At an event in London, the Europeans were wondering what role the US will play in the development of 5G.

Joanne Taaffe

September 24, 2014

2 Min Read
5G: So Where's the US?

LONDON -- The 5G Huddle -- "Where is the US?" The question came from the floor of The 5G Huddle in London. Certainly Americans were conspicuous by their absence at an event that brought together participants from China, South Korea, Japan, India and much of Europe to discuss future 5G standards, frequency needs and possible usages.

"I don't think there is a unified [global] vision and they [the Americans] are reluctant to engage in the radio wireless infrastructure element," said Thibaut Kleiner, an advisor in the Cabinet of European Commission Vice President Neelie Kroes.

"There is research ongoing in the US -- we need to ensure they liaise with 5G vision," added Kleiner.

The structure of research in the US, combined with the global strength of the American computing industry, however, means the US is likely to play a different role to that of Asian or European countries in developing 5G systems and infrastructure. "Research in the US is mainly in universities ... in the area of millimeter wave propagation and modeling, and there is some in Intel, but there is not a counterpart to us in the US," said Dr Werner Mohr, chair of the 5GPPP.

Notably, "there is less (US) government intervention on spectrum. In Asia (governments) are really pushing it -- South Korea is investing US$1.5 billion as a single country," said Mohr.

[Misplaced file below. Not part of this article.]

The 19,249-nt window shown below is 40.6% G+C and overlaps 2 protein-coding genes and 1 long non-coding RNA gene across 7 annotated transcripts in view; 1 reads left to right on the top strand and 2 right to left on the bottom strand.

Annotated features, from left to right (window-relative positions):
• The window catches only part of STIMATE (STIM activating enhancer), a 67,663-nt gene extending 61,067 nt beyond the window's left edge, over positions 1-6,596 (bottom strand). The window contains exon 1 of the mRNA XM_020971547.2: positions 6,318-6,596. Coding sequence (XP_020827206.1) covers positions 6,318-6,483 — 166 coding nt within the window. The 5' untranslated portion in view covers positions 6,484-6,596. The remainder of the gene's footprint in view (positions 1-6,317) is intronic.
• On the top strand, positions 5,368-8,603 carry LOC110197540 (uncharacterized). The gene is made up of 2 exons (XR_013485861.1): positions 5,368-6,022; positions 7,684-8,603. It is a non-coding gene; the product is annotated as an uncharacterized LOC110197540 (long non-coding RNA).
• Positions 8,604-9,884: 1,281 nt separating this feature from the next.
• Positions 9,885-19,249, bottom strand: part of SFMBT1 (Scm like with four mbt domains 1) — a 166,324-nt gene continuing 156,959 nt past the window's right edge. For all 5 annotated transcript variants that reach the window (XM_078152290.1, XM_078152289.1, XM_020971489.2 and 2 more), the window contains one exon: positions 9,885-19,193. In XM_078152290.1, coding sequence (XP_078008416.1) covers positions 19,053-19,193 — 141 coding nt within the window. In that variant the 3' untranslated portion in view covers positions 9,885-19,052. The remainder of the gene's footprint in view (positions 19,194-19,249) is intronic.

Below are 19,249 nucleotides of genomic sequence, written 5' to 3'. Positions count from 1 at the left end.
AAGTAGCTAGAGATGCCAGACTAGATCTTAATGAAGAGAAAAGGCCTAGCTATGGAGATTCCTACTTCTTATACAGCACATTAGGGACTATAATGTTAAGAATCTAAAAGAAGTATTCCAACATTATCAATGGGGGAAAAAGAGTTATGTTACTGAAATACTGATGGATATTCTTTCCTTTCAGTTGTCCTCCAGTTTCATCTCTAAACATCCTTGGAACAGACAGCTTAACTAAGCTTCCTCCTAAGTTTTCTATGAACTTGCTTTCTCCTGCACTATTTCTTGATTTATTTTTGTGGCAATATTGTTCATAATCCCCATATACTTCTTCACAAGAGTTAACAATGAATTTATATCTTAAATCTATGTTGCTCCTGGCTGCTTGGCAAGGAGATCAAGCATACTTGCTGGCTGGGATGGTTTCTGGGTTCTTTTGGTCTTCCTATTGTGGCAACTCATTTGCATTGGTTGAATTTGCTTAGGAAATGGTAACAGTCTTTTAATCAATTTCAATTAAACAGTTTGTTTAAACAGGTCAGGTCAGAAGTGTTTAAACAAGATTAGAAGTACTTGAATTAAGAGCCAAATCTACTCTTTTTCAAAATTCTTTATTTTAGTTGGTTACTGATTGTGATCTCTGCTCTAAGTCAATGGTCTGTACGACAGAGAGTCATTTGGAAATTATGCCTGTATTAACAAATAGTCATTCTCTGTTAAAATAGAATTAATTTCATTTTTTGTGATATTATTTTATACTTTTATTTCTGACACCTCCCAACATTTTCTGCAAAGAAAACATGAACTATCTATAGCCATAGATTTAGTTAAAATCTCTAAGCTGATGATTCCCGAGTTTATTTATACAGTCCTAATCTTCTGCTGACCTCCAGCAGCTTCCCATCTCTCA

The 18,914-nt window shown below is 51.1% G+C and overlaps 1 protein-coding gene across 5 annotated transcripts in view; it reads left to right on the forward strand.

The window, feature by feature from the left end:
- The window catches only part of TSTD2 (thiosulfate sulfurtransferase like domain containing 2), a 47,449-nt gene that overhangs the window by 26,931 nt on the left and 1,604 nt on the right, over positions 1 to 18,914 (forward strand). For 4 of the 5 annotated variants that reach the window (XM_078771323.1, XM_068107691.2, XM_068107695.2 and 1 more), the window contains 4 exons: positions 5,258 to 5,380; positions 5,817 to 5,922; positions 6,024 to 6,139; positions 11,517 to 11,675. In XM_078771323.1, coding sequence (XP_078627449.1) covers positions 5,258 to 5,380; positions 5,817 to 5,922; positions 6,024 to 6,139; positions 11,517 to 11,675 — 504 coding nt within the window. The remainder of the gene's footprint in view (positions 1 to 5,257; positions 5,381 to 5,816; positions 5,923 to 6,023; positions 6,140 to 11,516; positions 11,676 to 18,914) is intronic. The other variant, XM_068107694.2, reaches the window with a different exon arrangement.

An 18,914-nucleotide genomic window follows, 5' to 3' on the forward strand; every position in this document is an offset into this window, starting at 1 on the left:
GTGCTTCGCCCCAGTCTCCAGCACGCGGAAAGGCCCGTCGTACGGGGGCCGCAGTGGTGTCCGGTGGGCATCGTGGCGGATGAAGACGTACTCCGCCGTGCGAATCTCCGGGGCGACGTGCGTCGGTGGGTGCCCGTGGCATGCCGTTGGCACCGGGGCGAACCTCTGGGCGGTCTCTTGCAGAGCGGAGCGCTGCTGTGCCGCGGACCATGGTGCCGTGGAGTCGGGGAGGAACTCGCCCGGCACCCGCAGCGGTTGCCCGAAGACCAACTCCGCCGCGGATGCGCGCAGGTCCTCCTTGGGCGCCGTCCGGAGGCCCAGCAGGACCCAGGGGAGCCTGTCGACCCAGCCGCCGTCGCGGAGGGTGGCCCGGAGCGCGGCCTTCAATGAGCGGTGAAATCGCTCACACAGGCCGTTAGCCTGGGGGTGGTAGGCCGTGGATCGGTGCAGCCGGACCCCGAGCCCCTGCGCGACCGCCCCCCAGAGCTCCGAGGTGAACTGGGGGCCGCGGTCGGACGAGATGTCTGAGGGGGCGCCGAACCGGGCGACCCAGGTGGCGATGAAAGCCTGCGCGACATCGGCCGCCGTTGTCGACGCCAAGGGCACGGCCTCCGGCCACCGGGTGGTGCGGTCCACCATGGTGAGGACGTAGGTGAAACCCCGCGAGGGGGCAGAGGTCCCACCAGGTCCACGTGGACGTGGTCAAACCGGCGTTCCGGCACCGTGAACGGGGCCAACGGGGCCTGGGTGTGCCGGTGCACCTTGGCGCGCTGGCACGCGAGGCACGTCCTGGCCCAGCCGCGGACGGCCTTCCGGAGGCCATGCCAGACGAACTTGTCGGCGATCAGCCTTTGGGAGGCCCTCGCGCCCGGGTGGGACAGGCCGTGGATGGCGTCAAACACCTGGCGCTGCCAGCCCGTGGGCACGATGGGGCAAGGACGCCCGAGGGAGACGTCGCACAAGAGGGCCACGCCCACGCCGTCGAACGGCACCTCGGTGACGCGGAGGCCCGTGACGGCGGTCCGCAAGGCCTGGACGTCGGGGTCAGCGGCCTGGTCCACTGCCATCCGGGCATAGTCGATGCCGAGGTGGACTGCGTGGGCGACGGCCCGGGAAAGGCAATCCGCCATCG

This means US companies may miss out relative to other countries on developing patents relating to the air interface. However, 5G is set to be a broad church that will have to embrace new approaches to designing networks if it is to deliver operational cost savings and support new usages.

"5G is not only about radio access part -- it consists of core network and management and support systems," said Jan Färjh, vice president, head of standardization and industry, Ericsson AB (Nasdaq: ERIC).

And core networks are where US companies currently have an edge. "The US will come in on maybe not so much on radio side." Instead it is likely to play to its strengths "on the core networks and cloud networks, SDN," says Mohr.

Regardless of geographical strengths, the potential shifts in business models that 5G needs to underpin will require greater exchange with other industries on standards.

"If we look at ETSI and 3GPP the population has increased; 3GPP numbers 400 companies but they are telco companies. It's more of the same; we are lacking the energy (industry) and vehicle manufacturers; we have to be much more welcoming," said Adrian Scrase, CTO of European Telecommunications Standards Institute (ETSI) .

— Joanne Taaffe, special to Light Reading

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About the Author(s)

Joanne Taaffe

Joanne has been covering the global telecoms industry since 1999, when she joined Communication Week International in London. Joanne went on to become Deputy Editor of Total Telecom Magazine in Paris. Now back in the UK, Joanne continues to write about all things telecoms, but also makes time to contribute to a French military history magazine, "Guerres & Histoire."

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